Food colors, or color additives, are substances imparting color to commercial food and drinks and to a variety of non-food applications such as cosmetics, pharmaceuticals, home craft projects and medical devices. Of natural or artificial origin, their safety has been long discussed and concerns about consumer health led to testing for safety and to certification. From 1973 interferences with activity in children is generally accepted and warnings are now present on products labels. Much less attention however has been dedicated to the possible effects of these additives on natural flora and fauna and, in particular, on the aquatic ones. In our work we have tested the toxicity of 4 different commercially available food colors: one natural, cochineal red E120 and three of synthesis: Ponceau red E124, tartrazine yellow E102 and patent blue E131. Concentrations were the same suggested in labels for preparing food (650 mg/500 ml milk or cream). Toxicity was tested on Cucumis sativus (Cucurbitales), Artemia salina (Crustacea Anostraca) and Danio rerio (Actinopterygii Cyprinidae) development. Results have demonstrated that the four food colors significantly interfere with Cucumis germination and rootlets formation and that they moderately alter toracopods development in Artemia. In Danio rerio, embryos show significant alterations with pericardial oedema, hypopigmentation and anomalous development of tail and body axis. Results, though preliminary, suggest that food colors are potentially toxic to the flora and aquatic fauna and that attention should be devoted to this so far ignored consequence of our habit of artificially coloring the world around us.

THE DARK SIDE OF FOOD COLORS

Chiara Maria Motta
;
Carmen Arena;Ermenegilda Vitale;Teresa Capriello;Claudio Agnisola;Ida Ferrandino
2018

Abstract

Food colors, or color additives, are substances imparting color to commercial food and drinks and to a variety of non-food applications such as cosmetics, pharmaceuticals, home craft projects and medical devices. Of natural or artificial origin, their safety has been long discussed and concerns about consumer health led to testing for safety and to certification. From 1973 interferences with activity in children is generally accepted and warnings are now present on products labels. Much less attention however has been dedicated to the possible effects of these additives on natural flora and fauna and, in particular, on the aquatic ones. In our work we have tested the toxicity of 4 different commercially available food colors: one natural, cochineal red E120 and three of synthesis: Ponceau red E124, tartrazine yellow E102 and patent blue E131. Concentrations were the same suggested in labels for preparing food (650 mg/500 ml milk or cream). Toxicity was tested on Cucumis sativus (Cucurbitales), Artemia salina (Crustacea Anostraca) and Danio rerio (Actinopterygii Cyprinidae) development. Results have demonstrated that the four food colors significantly interfere with Cucumis germination and rootlets formation and that they moderately alter toracopods development in Artemia. In Danio rerio, embryos show significant alterations with pericardial oedema, hypopigmentation and anomalous development of tail and body axis. Results, though preliminary, suggest that food colors are potentially toxic to the flora and aquatic fauna and that attention should be devoted to this so far ignored consequence of our habit of artificially coloring the world around us.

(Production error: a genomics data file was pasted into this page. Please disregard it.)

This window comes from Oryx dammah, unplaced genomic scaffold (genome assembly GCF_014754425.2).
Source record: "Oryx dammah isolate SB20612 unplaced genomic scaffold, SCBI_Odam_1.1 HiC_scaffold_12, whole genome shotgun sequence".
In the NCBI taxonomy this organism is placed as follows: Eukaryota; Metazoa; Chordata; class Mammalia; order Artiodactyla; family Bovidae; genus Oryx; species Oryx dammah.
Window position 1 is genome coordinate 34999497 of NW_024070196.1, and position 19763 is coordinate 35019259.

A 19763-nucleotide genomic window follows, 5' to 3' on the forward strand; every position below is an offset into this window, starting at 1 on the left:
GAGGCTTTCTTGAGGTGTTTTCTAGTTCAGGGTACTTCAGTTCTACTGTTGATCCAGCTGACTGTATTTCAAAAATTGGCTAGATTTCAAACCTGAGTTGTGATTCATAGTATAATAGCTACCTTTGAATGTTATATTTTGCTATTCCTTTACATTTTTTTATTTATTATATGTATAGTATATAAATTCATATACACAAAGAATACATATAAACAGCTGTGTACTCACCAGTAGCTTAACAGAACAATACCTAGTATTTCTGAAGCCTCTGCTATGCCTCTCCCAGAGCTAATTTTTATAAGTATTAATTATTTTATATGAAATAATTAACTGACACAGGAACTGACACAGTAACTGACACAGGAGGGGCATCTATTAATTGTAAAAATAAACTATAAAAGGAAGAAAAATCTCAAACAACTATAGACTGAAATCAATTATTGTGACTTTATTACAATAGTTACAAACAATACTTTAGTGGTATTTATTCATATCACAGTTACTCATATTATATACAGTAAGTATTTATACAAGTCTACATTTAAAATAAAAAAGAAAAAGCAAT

File in questo prodotto:
Non ci sono file associati a questo prodotto.

I documenti in IRIS sono protetti da copyright e tutti i diritti sono riservati, salvo diversa indicazione.

Utilizza questo identificativo per citare o creare un link a questo documento: http://hdl.handle.net/11588/733291
Citazioni
  • ???jsp.display-item.citation.pmc??? ND
  • Scopus ND
  • ???jsp.display-item.citation.isi??? ND
social impact